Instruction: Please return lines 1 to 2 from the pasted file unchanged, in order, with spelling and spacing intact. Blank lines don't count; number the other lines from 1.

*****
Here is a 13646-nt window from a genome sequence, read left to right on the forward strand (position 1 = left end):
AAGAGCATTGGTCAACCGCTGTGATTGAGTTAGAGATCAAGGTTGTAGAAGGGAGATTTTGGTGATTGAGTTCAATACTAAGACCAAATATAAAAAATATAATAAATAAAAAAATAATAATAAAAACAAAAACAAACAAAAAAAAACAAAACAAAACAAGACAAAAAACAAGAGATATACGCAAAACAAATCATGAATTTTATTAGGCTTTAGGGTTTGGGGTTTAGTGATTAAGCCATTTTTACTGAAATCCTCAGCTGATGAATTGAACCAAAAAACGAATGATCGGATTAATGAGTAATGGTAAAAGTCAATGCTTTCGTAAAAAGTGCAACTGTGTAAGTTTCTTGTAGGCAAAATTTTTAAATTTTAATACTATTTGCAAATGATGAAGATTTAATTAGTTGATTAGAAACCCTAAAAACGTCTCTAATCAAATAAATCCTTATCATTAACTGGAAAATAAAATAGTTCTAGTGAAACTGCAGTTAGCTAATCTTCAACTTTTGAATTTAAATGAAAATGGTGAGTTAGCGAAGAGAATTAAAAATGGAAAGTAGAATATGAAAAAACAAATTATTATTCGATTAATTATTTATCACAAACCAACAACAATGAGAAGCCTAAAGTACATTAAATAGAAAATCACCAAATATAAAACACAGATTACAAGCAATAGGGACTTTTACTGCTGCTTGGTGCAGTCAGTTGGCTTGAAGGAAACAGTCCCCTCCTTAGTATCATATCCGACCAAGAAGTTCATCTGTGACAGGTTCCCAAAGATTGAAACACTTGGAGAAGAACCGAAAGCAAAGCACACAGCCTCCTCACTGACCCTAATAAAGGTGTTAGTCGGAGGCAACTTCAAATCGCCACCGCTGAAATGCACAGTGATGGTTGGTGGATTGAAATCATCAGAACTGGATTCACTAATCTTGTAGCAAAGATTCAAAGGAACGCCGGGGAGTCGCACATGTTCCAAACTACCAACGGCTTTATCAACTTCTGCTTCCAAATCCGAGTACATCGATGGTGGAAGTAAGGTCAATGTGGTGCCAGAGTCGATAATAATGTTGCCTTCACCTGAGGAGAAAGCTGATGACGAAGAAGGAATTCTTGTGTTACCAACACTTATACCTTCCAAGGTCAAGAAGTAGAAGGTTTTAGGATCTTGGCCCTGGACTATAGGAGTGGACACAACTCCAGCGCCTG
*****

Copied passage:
Here is a 13646-nt window from a genome sequence, read left to right on the forward strand (position 1 = left end):
AAGAGCATTGGTCAACCGCTGTGATTGAGTTAGAGATCAAGGTTGTAGAAGGGAGATTTTGGTGATTGAGTTCAATACTAAGACCAAATATAAAAAATATAATAAATAAAAAAATAATAATAAAAACAAAAACAAACAAAAAAAAACAAAACAAAACAAGACAAAAAACAAGAGATATACGCAAAACAAATCATGAATTTTATTAGGCTTTAGGGTTTGGGGTTTAGTGATTAAGCCATTTTTACTGAAATCCTCAGCTGATGAATTGAACCAAAAAACGAATGATCGGATTAATGAGTAATGGTAAAAGTCAATGCTTTCGTAAAAAGTGCAACTGTGTAAGTTTCTTGTAGGCAAAATTTTTAAATTTTAATACTATTTGCAAATGATGAAGATTTAATTAGTTGATTAGAAACCCTAAAAACGTCTCTAATCAAATAAATCCTTATCATTAACTGGAAAATAAAATAGTTCTAGTGAAACTGCAGTTAGCTAATCTTCAACTTTTGAATTTAAATGAAAATGGTGAGTTAGCGAAGAGAATTAAAAATGGAAAGTAGAATATGAAAAAACAAATTATTATTCGATTAATTATTTATCACAAACCAACAACAATGAGAAGCCTAAAGTACATTAAATAGAAAATCACCAAATATAAAACACAGATTACAAGCAATAGGGACTTTTACTGCTGCTTGGTGCAGTCAGTTGGCTTGAAGGAAACAGTCCCCTCCTTAGTATCATATCCGACCAAGAAGTTCATCTGTGACAGGTTCCCAAAGATTGAAACACTTGGAGAAGAACCGAAAGCAAAGCACACAGCCTCCTCACTGACCCTAATAAAGGTGTTAGTCGGAGGCAACTTCAAATCGCCACCGCTGAAATGCACAGTGATGGTTGGTGGATTGAAATCATCAGAACTGGATTCACTAATCTTGTAGCAAAGATTCAAAGGAACGCCGGGGAGTCGCACATGTTCCAAACTACCAACGGCTTTATCAACTTCTGCTTCCAAATCCGAGTACATCGATGGTGGAAGTAAGGTCAATGTGGTGCCAGAGTCGATAATAATGTTGCCTTCACCTGAGGAGAAAGCTGATGACGAAGAAGGAATTCTTGTGTTACCAACACTTATACCTTCCAAGGTCAAGAAGTAGAAGGTTTTAGGATCTTGGCCCTGGACTATAGGAGTGGACACAACTCCAGCGCCTG